Expert’s Remote Participation: Advantages
There are several advantages to the process just described.
Obviously, remote participation of an expert saves travel costs and time. In several DANY investigations, the retained expert avoided a 600 mile round trip from his business office to DANY, and one or two nights in a hotel. This process also freed up 48 to 72 hours in the expert’s schedule that he could use for other business matters.
More importantly, such a process enables the forensic document examiner to observe the event, critical to the expert’s evaluation of the exemplars. The exemplars can be viewed in the context they were written and against the subject’s demeanor.
Because the taking of handwriting exemplars usually lasts approximately 60 to 90 minutes, it is customary to take breaks as needed or requested by the subject. A break provides the expert with an opportunity to revise direction and/or the instructions given during the process, just as the expert would be able to do if physically present. This is especially important in situations where subjects may deliberately try to distort their handwriting.
It is well established that the prosecution can introduce evidence that a defendant intentionally disguised his or her handwriting when providing the exemplars. To establish this fact, it is vital that an expert observe any interruptions in the formation of the letters or the numerals made by the subject, any unusual hesitations, any awkward starts and stops in the writing, or any obvious changes in the skill of the subject. These are critical factors in determining whether the subject sought to disguise or distort his or her handwriting.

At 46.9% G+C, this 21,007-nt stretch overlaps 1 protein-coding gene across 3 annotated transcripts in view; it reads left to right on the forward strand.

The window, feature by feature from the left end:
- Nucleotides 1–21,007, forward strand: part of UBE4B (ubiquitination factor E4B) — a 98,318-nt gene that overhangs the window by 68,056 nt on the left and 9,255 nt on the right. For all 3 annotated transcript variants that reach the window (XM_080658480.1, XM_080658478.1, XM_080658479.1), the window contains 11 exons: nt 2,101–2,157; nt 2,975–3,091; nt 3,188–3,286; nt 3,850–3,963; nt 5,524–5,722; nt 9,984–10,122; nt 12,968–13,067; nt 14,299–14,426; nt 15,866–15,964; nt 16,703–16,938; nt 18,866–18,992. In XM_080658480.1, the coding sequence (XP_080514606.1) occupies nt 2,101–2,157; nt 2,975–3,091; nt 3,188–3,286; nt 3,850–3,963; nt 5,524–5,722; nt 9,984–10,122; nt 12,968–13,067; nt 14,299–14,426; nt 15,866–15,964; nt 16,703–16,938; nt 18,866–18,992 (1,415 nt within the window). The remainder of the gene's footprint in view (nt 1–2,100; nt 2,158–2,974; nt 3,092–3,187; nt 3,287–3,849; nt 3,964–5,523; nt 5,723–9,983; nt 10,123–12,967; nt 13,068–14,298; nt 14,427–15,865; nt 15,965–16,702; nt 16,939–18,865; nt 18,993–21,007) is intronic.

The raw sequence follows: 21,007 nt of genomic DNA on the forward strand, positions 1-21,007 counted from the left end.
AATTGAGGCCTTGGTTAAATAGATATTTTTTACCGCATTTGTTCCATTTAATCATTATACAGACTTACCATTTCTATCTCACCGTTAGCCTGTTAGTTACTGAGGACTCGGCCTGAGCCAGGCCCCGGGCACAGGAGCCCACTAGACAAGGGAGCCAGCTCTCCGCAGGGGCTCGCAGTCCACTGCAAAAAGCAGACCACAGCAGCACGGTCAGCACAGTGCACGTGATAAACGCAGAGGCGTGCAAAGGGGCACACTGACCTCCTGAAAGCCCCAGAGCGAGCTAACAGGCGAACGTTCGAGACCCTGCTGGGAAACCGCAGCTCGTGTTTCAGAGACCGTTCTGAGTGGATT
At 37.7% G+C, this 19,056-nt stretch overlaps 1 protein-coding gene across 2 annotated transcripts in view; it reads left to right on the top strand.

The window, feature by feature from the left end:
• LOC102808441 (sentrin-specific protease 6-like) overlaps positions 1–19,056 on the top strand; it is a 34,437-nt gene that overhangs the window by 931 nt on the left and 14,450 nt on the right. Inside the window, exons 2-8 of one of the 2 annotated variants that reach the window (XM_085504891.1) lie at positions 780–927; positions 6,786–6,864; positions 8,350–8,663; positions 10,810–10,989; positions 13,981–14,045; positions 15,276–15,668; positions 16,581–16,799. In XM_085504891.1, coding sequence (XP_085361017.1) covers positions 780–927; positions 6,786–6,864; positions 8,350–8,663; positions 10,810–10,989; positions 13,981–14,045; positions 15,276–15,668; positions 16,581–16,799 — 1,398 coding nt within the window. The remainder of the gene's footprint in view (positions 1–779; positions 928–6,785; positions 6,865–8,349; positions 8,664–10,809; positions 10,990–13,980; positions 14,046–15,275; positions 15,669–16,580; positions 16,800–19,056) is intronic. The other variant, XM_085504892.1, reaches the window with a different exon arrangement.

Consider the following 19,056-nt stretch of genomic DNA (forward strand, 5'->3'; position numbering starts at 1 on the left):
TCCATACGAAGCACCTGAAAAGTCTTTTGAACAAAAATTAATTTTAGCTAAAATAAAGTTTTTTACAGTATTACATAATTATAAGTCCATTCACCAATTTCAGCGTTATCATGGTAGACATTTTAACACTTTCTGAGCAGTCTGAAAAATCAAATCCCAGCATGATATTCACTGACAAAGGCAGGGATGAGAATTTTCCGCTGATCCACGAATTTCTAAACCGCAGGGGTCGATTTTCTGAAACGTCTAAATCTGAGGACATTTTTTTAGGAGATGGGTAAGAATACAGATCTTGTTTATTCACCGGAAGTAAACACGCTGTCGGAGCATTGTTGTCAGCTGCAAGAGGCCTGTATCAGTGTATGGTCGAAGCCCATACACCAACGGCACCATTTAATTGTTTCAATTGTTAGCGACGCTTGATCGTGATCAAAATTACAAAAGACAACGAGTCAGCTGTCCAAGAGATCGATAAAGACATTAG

Moreover, remote participation enables the expert to administer the handwriting process in its entirety. In some circumstances, the fluidity of obtaining the exemplars is essential, requiring the expert to modify the instructions as the subject is actually providing the handwriting exemplars. For example, it may be necessary for the expert to direct the subject to punctuate the word content or write on different forms.
As a collateral benefit, the audio/video recording gives the expert an invaluable resource in preparing the report. The expert can review the taking of the exemplars as many times as necessary instead of relying on notes and memory. The recording can be referenced in the expert’s conclusions and used during the trial for the expert to explain his or her methodology in arriving at an opinion.
Although the report containing the expert’s opinion is usually prepared shortly after the exemplars are obtained, the charts used to demonstrate the expert’s methodology often are not made until shortly before the expert’s testimony. In fact, if the expert does not testify in the grand jury, the demonstrative charts may not be prepared until shortly before the trial date, which may be many months or even a few years after the expert wrote the report. Having the audio/video recording to review would be extremely helpful in preparing these charts at a later date.
There are several other trial advantages. The audio/video recording would assist the prosecution in responding to objections raised about the process of taking the exemplars. It would also be available for use during the prosecutor’s summation. The trial court could also review the recording to (a) rule on any objections raised by the defense regarding the process, (b) decide in limine motions submitted by either party, and (c) craft relevant jury instructions. Moreover, the recording could aid the jury during deliberations to address any fact issues, such as the manner in which the exemplars were taken, the length of time it took, or if the process corresponded with the explanation given by the expert.